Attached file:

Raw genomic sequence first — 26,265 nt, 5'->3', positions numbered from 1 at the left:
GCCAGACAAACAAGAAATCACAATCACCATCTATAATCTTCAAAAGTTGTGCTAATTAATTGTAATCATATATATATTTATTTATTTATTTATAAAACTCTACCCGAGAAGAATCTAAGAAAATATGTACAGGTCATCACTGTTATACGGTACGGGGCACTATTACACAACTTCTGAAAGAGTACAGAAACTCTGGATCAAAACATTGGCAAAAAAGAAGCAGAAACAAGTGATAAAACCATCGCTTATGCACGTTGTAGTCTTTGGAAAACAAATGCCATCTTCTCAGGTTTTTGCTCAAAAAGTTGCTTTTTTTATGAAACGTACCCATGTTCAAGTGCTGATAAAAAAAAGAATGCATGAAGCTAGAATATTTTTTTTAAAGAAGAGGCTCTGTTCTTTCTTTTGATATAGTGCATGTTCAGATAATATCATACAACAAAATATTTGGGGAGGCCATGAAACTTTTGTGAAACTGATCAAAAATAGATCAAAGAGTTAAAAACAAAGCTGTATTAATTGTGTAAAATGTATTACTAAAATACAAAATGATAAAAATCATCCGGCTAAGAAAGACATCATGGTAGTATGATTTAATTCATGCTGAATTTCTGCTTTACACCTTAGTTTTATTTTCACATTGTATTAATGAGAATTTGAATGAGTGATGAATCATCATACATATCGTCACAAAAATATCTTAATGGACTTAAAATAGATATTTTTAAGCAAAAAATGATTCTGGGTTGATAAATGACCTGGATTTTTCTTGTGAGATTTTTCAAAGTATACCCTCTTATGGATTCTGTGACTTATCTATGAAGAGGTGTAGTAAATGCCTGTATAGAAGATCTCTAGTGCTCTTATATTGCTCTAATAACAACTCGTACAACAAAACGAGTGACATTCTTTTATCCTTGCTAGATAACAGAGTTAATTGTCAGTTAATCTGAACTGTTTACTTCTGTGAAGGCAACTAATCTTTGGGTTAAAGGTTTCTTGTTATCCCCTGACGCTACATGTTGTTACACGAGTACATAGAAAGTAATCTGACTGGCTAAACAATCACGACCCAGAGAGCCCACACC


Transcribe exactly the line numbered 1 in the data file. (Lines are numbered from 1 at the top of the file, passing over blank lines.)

Raw genomic sequence first — 26,265 nt, 5'->3', positions numbered from 1 at the left: